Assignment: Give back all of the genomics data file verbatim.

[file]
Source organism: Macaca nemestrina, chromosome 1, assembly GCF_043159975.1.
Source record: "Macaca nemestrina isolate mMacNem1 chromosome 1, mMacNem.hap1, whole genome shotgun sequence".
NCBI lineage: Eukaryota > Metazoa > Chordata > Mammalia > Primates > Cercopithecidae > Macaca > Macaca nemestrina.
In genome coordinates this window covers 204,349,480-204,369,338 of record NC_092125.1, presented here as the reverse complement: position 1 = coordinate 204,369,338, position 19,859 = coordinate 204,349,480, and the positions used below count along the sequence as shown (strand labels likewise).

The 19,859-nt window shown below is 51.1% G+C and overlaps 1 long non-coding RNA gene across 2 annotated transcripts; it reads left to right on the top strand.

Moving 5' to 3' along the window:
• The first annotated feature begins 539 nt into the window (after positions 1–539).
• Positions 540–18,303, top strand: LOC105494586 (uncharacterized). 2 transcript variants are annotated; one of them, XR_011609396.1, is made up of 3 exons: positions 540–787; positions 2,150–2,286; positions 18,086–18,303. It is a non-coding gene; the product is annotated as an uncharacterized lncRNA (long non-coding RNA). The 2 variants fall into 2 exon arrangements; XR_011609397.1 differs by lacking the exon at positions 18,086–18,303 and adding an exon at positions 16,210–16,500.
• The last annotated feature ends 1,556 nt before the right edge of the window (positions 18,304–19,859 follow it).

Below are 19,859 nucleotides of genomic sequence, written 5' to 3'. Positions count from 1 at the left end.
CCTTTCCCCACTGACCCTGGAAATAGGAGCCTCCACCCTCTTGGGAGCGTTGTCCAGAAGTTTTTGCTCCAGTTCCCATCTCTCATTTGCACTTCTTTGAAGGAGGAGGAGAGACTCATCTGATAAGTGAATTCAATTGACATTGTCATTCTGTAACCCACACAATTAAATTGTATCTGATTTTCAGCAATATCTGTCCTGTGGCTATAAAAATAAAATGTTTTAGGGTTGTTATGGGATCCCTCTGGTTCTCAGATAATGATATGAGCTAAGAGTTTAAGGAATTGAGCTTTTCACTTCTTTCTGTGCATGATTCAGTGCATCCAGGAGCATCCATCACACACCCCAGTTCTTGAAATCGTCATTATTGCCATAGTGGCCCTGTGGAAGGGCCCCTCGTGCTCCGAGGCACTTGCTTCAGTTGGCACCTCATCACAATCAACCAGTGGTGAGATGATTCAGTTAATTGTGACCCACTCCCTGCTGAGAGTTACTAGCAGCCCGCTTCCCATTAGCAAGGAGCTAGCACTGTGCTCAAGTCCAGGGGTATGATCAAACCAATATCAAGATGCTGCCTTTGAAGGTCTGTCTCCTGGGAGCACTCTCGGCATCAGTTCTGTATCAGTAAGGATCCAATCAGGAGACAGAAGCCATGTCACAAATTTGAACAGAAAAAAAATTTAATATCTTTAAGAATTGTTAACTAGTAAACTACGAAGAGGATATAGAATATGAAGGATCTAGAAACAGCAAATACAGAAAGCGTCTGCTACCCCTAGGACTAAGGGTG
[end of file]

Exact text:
Source organism: Macaca nemestrina, chromosome 1, assembly GCF_043159975.1.
Source record: "Macaca nemestrina isolate mMacNem1 chromosome 1, mMacNem.hap1, whole genome shotgun sequence".
NCBI lineage: Eukaryota > Metazoa > Chordata > Mammalia > Primates > Cercopithecidae > Macaca > Macaca nemestrina.
In genome coordinates this window covers 204,349,480-204,369,338 of record NC_092125.1, presented here as the reverse complement: position 1 = coordinate 204,369,338, position 19,859 = coordinate 204,349,480, and the positions used below count along the sequence as shown (strand labels likewise).

The 19,859-nt window shown below is 51.1% G+C and overlaps 1 long non-coding RNA gene across 2 annotated transcripts; it reads left to right on the top strand.

Moving 5' to 3' along the window:
• The first annotated feature begins 539 nt into the window (after positions 1–539).
• Positions 540–18,303, top strand: LOC105494586 (uncharacterized). 2 transcript variants are annotated; one of them, XR_011609396.1, is made up of 3 exons: positions 540–787; positions 2,150–2,286; positions 18,086–18,303. It is a non-coding gene; the product is annotated as an uncharacterized lncRNA (long non-coding RNA). The 2 variants fall into 2 exon arrangements; XR_011609397.1 differs by lacking the exon at positions 18,086–18,303 and adding an exon at positions 16,210–16,500.
• The last annotated feature ends 1,556 nt before the right edge of the window (positions 18,304–19,859 follow it).

Below are 19,859 nucleotides of genomic sequence, written 5' to 3'. Positions count from 1 at the left end.
CCTTTCCCCACTGACCCTGGAAATAGGAGCCTCCACCCTCTTGGGAGCGTTGTCCAGAAGTTTTTGCTCCAGTTCCCATCTCTCATTTGCACTTCTTTGAAGGAGGAGGAGAGACTCATCTGATAAGTGAATTCAATTGACATTGTCATTCTGTAACCCACACAATTAAATTGTATCTGATTTTCAGCAATATCTGTCCTGTGGCTATAAAAATAAAATGTTTTAGGGTTGTTATGGGATCCCTCTGGTTCTCAGATAATGATATGAGCTAAGAGTTTAAGGAATTGAGCTTTTCACTTCTTTCTGTGCATGATTCAGTGCATCCAGGAGCATCCATCACACACCCCAGTTCTTGAAATCGTCATTATTGCCATAGTGGCCCTGTGGAAGGGCCCCTCGTGCTCCGAGGCACTTGCTTCAGTTGGCACCTCATCACAATCAACCAGTGGTGAGATGATTCAGTTAATTGTGACCCACTCCCTGCTGAGAGTTACTAGCAGCCCGCTTCCCATTAGCAAGGAGCTAGCACTGTGCTCAAGTCCAGGGGTATGATCAAACCAATATCAAGATGCTGCCTTTGAAGGTCTGTCTCCTGGGAGCACTCTCGGCATCAGTTCTGTATCAGTAAGGATCCAATCAGGAGACAGAAGCCATGTCACAAATTTGAACAGAAAAAAAATTTAATATCTTTAAGAATTGTTAACTAGTAAACTACGAAGAGGATATAGAATATGAAGGATCTAGAAACAGCAAATACAGAAAGCGTCTGCTACCCCTAGGACTAAGGGTG